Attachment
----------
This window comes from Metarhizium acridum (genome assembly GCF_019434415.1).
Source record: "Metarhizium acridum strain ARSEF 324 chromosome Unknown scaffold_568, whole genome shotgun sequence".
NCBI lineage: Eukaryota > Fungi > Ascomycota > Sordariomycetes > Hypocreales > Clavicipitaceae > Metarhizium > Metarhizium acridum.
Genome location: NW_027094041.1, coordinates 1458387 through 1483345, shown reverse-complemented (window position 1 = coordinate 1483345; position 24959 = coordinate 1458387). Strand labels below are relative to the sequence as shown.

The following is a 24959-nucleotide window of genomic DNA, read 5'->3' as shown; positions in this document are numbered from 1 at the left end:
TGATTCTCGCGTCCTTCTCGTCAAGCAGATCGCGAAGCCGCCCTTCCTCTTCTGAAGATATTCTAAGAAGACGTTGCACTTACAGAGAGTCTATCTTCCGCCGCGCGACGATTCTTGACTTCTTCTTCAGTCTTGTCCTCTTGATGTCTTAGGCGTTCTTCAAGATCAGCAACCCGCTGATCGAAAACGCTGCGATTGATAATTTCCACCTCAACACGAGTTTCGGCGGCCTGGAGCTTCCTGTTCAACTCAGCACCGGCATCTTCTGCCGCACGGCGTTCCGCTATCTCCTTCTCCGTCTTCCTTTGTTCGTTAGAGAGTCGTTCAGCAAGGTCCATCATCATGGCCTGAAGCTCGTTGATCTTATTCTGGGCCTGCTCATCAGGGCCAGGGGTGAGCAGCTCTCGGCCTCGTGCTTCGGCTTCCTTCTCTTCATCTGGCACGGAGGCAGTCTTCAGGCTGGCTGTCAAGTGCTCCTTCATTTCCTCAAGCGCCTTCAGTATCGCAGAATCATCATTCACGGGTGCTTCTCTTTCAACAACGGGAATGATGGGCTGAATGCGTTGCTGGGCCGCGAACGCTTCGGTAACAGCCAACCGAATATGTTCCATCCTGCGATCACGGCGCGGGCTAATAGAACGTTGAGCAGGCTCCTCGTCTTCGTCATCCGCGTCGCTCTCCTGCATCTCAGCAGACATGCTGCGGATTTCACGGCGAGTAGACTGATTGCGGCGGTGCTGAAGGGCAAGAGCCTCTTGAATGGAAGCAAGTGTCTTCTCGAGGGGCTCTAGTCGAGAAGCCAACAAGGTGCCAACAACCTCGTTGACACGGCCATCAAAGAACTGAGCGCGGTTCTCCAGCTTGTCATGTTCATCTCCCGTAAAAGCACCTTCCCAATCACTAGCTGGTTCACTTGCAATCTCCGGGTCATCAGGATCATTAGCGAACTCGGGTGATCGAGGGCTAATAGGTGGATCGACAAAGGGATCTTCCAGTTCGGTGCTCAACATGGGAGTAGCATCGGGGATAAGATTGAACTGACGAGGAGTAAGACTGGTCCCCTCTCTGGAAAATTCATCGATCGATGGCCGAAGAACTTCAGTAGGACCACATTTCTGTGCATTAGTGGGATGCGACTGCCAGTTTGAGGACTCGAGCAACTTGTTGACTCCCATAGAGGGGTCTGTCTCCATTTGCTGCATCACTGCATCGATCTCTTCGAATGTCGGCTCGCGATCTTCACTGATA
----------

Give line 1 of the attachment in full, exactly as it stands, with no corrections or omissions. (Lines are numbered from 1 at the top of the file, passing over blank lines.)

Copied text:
This window comes from Metarhizium acridum (genome assembly GCF_019434415.1).